The Nonviolent Legacy Video Project (NVLVP) intends to accomplish several goals, including:
1) inspiring younger activists by hearing the stories of elder activists recount the pivotal moments in their own life as they faced the challenges of confronting war, injustice and environmental degradation with nonviolent resistance, even when doing so involved great personal risk and sacrifice;
2) honoring elder FOR members and supporters by creating, perhaps with the assistance of their family members, a video tribute to each interviewee to detail the legacy of the life of nonviolent resistance each has attempted in his/her/their own way;
3) raising funds for the ongoing work of the WWFOR by linking the video production to a “legacy gift” donated to the WWFOR by the friends/family of the interviewee;
4) increasing intergenerational cooperation; and understanding between younger and elder activists by having the interviewers be younger activists and including questions of interest to younger activists as they contemplate their own lifetime commitment to nonviolent activism;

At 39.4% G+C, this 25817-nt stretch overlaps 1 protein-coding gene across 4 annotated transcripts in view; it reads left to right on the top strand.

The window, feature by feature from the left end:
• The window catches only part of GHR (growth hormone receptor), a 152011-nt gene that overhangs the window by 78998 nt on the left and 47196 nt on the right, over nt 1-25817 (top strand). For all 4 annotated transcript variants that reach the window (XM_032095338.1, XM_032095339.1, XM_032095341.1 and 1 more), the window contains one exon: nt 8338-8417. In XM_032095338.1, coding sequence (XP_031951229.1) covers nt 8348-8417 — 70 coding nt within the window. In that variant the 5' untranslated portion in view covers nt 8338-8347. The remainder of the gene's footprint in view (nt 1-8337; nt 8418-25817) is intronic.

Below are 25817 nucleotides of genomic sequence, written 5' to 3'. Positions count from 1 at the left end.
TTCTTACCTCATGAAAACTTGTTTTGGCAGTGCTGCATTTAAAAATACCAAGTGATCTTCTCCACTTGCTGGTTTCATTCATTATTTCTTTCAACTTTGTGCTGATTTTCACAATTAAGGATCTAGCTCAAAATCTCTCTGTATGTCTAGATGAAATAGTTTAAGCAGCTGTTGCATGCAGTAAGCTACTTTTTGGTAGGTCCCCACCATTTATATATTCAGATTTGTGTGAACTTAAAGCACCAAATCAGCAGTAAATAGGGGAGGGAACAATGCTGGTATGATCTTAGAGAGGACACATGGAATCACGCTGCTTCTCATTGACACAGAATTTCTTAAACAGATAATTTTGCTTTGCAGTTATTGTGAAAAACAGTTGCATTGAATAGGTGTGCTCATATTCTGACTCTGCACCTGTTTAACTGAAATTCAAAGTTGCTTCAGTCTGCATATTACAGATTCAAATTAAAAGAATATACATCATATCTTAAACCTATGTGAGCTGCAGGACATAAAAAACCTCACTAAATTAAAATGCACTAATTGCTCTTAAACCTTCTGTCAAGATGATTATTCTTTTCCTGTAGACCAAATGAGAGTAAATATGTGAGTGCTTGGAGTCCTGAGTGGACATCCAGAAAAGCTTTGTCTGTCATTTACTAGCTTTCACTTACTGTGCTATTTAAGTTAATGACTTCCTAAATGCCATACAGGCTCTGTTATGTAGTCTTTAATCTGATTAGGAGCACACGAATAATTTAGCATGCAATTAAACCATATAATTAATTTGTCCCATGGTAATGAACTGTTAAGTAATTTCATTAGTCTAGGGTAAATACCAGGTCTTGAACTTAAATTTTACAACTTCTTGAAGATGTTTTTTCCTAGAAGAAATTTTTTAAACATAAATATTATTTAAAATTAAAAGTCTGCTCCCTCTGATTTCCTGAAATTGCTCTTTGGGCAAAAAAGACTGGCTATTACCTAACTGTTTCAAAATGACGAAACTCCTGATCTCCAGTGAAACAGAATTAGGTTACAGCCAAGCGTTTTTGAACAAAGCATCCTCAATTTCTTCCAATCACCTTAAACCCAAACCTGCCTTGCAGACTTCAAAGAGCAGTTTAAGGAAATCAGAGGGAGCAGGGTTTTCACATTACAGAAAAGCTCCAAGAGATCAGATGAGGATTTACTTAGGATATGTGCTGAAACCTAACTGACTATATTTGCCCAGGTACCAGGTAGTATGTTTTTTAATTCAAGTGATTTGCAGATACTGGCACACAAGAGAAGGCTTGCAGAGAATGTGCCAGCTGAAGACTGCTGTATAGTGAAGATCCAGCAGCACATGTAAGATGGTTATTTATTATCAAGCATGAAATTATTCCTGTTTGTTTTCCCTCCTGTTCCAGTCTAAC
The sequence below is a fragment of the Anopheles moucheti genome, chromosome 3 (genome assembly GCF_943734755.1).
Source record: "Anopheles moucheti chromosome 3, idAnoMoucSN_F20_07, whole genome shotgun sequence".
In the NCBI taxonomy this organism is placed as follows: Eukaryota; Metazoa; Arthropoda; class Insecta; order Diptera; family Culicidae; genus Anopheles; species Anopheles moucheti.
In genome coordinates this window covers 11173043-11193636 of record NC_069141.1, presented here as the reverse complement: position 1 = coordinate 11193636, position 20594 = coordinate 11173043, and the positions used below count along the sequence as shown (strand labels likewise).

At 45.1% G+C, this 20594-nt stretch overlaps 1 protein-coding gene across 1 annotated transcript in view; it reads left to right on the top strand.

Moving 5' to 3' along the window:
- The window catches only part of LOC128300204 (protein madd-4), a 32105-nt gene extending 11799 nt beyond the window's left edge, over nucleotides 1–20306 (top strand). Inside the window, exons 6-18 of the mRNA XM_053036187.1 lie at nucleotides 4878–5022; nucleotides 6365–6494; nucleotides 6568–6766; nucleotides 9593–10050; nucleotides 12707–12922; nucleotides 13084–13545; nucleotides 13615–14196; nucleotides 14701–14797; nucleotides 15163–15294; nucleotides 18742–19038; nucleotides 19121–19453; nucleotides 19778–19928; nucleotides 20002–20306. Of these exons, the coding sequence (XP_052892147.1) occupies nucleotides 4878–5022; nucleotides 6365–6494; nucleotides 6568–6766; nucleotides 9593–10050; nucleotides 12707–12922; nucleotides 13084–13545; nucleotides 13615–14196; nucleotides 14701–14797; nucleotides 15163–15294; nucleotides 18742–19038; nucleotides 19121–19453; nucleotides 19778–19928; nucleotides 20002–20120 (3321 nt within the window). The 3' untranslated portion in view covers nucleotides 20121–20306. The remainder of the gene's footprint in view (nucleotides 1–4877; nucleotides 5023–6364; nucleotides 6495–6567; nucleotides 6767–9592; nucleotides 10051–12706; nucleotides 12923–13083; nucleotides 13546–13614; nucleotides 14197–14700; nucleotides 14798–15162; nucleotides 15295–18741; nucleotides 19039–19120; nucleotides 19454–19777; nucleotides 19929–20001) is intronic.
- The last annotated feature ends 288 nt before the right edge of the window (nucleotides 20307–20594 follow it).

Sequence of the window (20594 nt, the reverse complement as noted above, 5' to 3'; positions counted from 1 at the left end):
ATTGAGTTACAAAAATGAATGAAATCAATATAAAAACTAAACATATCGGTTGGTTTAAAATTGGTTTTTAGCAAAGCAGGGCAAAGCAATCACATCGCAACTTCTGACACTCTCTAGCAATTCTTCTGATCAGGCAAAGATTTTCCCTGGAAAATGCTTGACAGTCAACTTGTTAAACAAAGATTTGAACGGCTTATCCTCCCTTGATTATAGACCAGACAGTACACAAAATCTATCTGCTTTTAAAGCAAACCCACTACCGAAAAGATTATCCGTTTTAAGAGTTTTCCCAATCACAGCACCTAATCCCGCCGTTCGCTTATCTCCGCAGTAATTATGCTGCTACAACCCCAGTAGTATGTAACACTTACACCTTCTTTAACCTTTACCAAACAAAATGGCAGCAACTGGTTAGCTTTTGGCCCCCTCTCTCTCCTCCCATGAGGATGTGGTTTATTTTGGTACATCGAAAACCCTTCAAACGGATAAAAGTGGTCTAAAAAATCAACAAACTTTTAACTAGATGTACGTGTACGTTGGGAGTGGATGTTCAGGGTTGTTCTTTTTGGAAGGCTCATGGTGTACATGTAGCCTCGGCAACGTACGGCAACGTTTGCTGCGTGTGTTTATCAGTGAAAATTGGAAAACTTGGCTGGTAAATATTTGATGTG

5) promoting membership in the WWFOR by all activists by posting the videos on the WWFOR web site and YouTube channel, as well as distribution to family and friends of the interviewee as desired by each interviewee.
Civil Rights Tour Comic Book
In December, 1957, the FOR published and distributed 250,000 copies of a 16 page comic book, “Martin Luther King and The Montgomery Story“, which served as a primer on nonviolent resistance for the burgeoning civil rights movement.
In January, 2020, Mike Yarrow Peace Fellow and part-time FOR staff, Erika Mazza-Smith, a youth climate activist/artist, participated in a “Civil Rights Tour” of the deep South, led by Mary Lou Finley (MYPF Director who had worked with King in Chicago in 1965-66). WWFOR requisitioned Mazza-Smith to compose and illustrate a comic book to share lessons and stories of the civil rights movement and the tour for today’s youth climate activists.
Activist Google Groups
WWFOR hosts a number of issue-specific online Google Groups where activists with a shared interest can exchange information, resources and organizing advice. Groups focus on:
Monitor Nuclear Energy
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Other Programs and Issues
Peace in Iraq & Afghanistan:
WWFOR worked to end the sanctions against Iraq in 1991, sanctions that led to the excess deaths of 500,000 children.